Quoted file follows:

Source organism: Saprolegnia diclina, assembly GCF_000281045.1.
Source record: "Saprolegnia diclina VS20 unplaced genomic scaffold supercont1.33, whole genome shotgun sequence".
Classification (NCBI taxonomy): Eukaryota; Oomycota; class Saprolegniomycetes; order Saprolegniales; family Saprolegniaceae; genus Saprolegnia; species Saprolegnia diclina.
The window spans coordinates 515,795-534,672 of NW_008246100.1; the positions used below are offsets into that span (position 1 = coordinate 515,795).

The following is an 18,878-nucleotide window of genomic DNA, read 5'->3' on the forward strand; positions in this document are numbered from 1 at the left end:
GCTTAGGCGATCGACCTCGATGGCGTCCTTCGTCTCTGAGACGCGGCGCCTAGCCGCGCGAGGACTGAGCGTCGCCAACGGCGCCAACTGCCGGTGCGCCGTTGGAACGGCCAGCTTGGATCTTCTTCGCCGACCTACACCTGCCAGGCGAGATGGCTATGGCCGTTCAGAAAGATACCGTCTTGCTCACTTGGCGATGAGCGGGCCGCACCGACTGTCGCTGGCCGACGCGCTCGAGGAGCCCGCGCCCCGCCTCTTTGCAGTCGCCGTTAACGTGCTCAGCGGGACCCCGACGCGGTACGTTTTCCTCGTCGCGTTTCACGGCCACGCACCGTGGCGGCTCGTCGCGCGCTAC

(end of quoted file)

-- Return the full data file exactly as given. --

Source organism: Saprolegnia diclina, assembly GCF_000281045.1.
Source record: "Saprolegnia diclina VS20 unplaced genomic scaffold supercont1.33, whole genome shotgun sequence".
Classification (NCBI taxonomy): Eukaryota; Oomycota; class Saprolegniomycetes; order Saprolegniales; family Saprolegniaceae; genus Saprolegnia; species Saprolegnia diclina.
The window spans coordinates 515,795-534,672 of NW_008246100.1; the positions used below are offsets into that span (position 1 = coordinate 515,795).

The following is an 18,878-nucleotide window of genomic DNA, read 5'->3' on the forward strand; positions in this document are numbered from 1 at the left end:
GCTTAGGCGATCGACCTCGATGGCGTCCTTCGTCTCTGAGACGCGGCGCCTAGCCGCGCGAGGACTGAGCGTCGCCAACGGCGCCAACTGCCGGTGCGCCGTTGGAACGGCCAGCTTGGATCTTCTTCGCCGACCTACACCTGCCAGGCGAGATGGCTATGGCCGTTCAGAAAGATACCGTCTTGCTCACTTGGCGATGAGCGGGCCGCACCGACTGTCGCTGGCCGACGCGCTCGAGGAGCCCGCGCCCCGCCTCTTTGCAGTCGCCGTTAACGTGCTCAGCGGGACCCCGACGCGGTACGTTTTCCTCGTCGCGTTTCACGGCCACGCACCGTGGCGGCTCGTCGCGCGCTAC